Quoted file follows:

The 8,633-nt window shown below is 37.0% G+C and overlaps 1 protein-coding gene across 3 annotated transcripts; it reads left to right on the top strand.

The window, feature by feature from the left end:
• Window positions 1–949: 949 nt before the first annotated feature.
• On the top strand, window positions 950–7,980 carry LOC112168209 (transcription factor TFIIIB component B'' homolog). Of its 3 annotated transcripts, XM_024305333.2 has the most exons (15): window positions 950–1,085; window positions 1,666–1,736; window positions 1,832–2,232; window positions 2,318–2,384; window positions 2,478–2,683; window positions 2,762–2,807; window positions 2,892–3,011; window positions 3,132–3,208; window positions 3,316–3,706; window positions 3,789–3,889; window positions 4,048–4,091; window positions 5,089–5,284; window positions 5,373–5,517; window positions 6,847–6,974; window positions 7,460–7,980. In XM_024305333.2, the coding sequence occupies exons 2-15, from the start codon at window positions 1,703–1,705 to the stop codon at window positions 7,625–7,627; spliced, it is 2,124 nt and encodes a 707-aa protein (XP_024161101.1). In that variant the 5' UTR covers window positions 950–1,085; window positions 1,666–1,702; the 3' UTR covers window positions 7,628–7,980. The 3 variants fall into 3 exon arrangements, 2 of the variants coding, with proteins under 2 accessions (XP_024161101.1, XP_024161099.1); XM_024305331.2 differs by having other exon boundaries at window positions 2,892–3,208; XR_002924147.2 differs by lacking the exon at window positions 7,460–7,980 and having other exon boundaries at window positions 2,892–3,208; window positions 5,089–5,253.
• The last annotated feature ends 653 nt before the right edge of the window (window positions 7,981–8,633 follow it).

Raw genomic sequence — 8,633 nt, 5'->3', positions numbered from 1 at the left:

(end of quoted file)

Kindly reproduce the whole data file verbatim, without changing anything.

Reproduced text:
The 8,633-nt window shown below is 37.0% G+C and overlaps 1 protein-coding gene across 3 annotated transcripts; it reads left to right on the top strand.

The window, feature by feature from the left end:
• Window positions 1–949: 949 nt before the first annotated feature.
• On the top strand, window positions 950–7,980 carry LOC112168209 (transcription factor TFIIIB component B'' homolog). Of its 3 annotated transcripts, XM_024305333.2 has the most exons (15): window positions 950–1,085; window positions 1,666–1,736; window positions 1,832–2,232; window positions 2,318–2,384; window positions 2,478–2,683; window positions 2,762–2,807; window positions 2,892–3,011; window positions 3,132–3,208; window positions 3,316–3,706; window positions 3,789–3,889; window positions 4,048–4,091; window positions 5,089–5,284; window positions 5,373–5,517; window positions 6,847–6,974; window positions 7,460–7,980. In XM_024305333.2, the coding sequence occupies exons 2-15, from the start codon at window positions 1,703–1,705 to the stop codon at window positions 7,625–7,627; spliced, it is 2,124 nt and encodes a 707-aa protein (XP_024161101.1). In that variant the 5' UTR covers window positions 950–1,085; window positions 1,666–1,702; the 3' UTR covers window positions 7,628–7,980. The 3 variants fall into 3 exon arrangements, 2 of the variants coding, with proteins under 2 accessions (XP_024161101.1, XP_024161099.1); XM_024305331.2 differs by having other exon boundaries at window positions 2,892–3,208; XR_002924147.2 differs by lacking the exon at window positions 7,460–7,980 and having other exon boundaries at window positions 2,892–3,208; window positions 5,089–5,253.
• The last annotated feature ends 653 nt before the right edge of the window (window positions 7,981–8,633 follow it).

Raw genomic sequence — 8,633 nt, 5'->3', positions numbered from 1 at the left: